How to Skim-Coat Walls
A new approach for smoothing rough walls that's easy to master
IntroductionSmooth over rough or damaged walls with a skim-coat of mud, applied with a special squeegee knife. It's easy to do and delivers great results.
- 4-in-1 screwdriver
- Mud pan
- Paint roller
- Roller sleeve
- Safety glasses
- Sanding pole
- Squeegee knife
- Taping knife
- 120-grit sandpaper
- Drywall compound
- Masking tape
How to Skim-Coat Walls
If you’re a skilled drywall taper or plasterer, you probably use a hawk and trowel to skim-coat walls. We don’t expect to change your mind if you use those tools as second hands. But if you’re a remodeler who does only occasional skim-coating to fix wrecked walls, you know it’s a tough skill to master. Plus, here’s how to choose the right joint compound for your project.
The method we show isn’t faster than traditional skim-coating — you have to do two or three coats and let each one dry in-between. But it’s idiot-proof, and the walls will end up flat and smooth. So if you’re a contractor who’s given up on skim-coating and you always call in a taper for the task, you can save on labor by tackling it yourself next time. It only takes a regular paint roller and a squeegee knife. The 14-in.-wide squeegee knife we used is called a Magic Trowel.
Before you start on this project, if you’re having some issues with your drywall check out this video:
Project step-by-step (6)
Start by Prepping the Walls
- With this method of how to retexture a wall, you don't just spot-prime; you roll the entire wall with a stain-blocking sealer.
- Pro tip: If you've always used solvent-based sealers like traditional BIN and KILZ, it's time to try one of the water-based stain killers. Zinsser's Bulls Eye 1-2-3 primer works well, and you'll avoid any griping from your customers about the smell.
- Roll a fast-drying, stain-sealing drywall primer on the walls. The primer seals loose paper and promotes better adhesion of the joint compound.
- These are thin layers that won't fix holes or torn-away paper, or make uneven sections level. Patch these problems with setting-type joint compound.
- Let the compound harden (it doesn't have to be dry) before you start skimcoating.
- Don't rush on to the next step; let the sealer dry thoroughly before applying any joint compound.
Roll on the Mud
- Mix all-purpose joint compound to about the same consistency as mud you would use for bedding tape (the consistency of mayonnaise, or just thin enough to roll on the wall).
- Pro tip: You'll get shrinkage if you mix it too wet.
- Spread a layer of slightly thinned all-purpose joint compound on the walls with a heavy-nap roller.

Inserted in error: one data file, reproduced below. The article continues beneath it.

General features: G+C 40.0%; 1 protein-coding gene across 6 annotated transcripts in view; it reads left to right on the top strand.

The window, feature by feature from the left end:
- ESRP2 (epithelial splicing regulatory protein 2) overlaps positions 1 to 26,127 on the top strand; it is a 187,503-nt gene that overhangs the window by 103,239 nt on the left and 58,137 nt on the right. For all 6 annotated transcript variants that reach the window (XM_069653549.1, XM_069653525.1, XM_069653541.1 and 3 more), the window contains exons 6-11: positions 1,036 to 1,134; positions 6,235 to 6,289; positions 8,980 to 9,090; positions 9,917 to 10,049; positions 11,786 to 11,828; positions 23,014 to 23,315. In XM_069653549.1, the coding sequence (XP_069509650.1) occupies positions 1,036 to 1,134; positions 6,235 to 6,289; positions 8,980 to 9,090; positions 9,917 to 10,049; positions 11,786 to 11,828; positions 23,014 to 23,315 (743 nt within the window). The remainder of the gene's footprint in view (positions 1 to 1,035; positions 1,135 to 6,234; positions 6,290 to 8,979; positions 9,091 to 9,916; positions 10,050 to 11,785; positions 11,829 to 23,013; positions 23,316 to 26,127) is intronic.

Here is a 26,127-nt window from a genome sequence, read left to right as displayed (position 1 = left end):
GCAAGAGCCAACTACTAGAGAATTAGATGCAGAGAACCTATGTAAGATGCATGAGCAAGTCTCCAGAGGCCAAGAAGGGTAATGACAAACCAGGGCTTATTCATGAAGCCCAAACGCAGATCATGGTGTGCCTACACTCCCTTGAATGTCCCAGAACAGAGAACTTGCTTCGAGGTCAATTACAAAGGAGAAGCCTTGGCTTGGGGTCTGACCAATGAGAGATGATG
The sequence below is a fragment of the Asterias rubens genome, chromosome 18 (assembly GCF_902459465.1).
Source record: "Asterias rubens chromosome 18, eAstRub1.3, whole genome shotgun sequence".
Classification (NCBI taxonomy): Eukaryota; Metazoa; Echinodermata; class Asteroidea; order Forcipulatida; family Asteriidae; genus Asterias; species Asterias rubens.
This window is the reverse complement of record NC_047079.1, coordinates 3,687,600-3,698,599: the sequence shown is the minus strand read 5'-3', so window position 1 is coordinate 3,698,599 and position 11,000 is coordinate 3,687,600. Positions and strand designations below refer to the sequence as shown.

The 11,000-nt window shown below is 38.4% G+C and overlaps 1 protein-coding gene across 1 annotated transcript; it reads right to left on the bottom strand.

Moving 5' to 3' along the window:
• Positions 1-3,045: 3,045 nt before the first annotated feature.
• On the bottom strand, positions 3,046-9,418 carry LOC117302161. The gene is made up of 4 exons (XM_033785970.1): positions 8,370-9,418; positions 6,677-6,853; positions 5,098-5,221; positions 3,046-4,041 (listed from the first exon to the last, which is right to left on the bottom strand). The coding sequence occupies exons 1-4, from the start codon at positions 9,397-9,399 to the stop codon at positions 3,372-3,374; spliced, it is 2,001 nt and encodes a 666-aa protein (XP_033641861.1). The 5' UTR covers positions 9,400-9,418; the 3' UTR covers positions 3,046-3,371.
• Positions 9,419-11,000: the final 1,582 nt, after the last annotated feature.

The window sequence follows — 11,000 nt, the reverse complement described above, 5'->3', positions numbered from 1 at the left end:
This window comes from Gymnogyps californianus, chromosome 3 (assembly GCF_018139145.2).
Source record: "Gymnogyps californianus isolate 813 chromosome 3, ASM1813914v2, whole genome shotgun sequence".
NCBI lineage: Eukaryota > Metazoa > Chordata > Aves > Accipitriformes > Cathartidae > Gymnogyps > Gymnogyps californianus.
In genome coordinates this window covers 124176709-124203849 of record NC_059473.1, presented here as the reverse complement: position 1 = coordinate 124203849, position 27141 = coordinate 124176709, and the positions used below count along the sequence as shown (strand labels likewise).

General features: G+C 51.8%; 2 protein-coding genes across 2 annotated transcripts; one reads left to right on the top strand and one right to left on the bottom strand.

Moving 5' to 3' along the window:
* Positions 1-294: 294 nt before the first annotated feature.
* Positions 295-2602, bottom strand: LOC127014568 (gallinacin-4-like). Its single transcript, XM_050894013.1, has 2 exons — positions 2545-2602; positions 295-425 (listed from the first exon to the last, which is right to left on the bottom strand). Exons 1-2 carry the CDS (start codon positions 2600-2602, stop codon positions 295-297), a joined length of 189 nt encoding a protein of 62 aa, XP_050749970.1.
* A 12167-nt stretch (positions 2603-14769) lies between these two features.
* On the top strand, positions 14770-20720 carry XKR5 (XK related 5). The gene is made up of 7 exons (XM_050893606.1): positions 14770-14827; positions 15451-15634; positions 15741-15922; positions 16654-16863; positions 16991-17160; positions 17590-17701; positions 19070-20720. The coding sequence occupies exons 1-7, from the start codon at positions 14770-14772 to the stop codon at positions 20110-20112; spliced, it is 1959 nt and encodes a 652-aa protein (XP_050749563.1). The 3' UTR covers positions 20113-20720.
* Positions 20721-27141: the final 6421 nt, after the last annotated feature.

- Work in small sections so you can smooth out the joint compound before it starts to dry.
- Pro tip: Don't worry if you get cracking on the first coat; just mix the next coat a little thicker by spooning in some fresh mud from another bucket.
- Use a 1/2-in.-nap roller to roll mud on an area about four feet square.
- Pro tip: Try to keep it as even as you can so the squeegee work will go better for you.
Trowel the First Coat
- Smooth the joint compound with the squeegee knife.
- Keep a damp rag and a mud pan handy.
- Pro tip: Use the rag to wipe the blade after every few strokes and the mud pan to wipe off excess mud that builds up on the blade.
- Starting at the top corner, set the squeegee knife against the wall and pull it down.
- Overlap each vertical pass until you finish the section.
Pull up from the Bottom
- You may have to go over some areas a few times. It won't take you long to get the hang of using the squeegee knife.
- When you're done with the top section, roll joint compound on the lower half and smooth it by pulling the trowel upward.
- Pull the squeegee knife from the bottom up.
- Touch up along the edges as you go.
Scrape Off Lumps
- Let the first coat of joint compound dry.
- Pro tip: To speed up drying time, especially if the air is humid, bring a space heater and a box fan or two.
- You don't have to sand between coats; just knock off lumps or proud mud lines with a 5- or 6-in. putty knife to avoid streaks in the next coat.
- Brush off the wall and you're ready for the next coat.
Change Directions for the Second Coat
- It sounds like a lot of work to apply two or three coats of joint compound, but the process is quick and the thin layers dry fast.
- Pro tip: Give this squeegee-like taping knife a shot for smoothing out tape joints next time you tape. It tapers the edges and you'll have no trowel or taping knife marks.
- As you know, the smoother you get the wall, the less sanding you'll get stuck with.
- Trowel off each successive layer at a right angle to the previous one.
- If you still see indentations or imperfections after the second coat dries, trowel on a third coat.
- After the last coat dries, pole-sand the wall with 120-grit paper.
- If you have too many peaks and valleys, hit the walls with 100-grit first.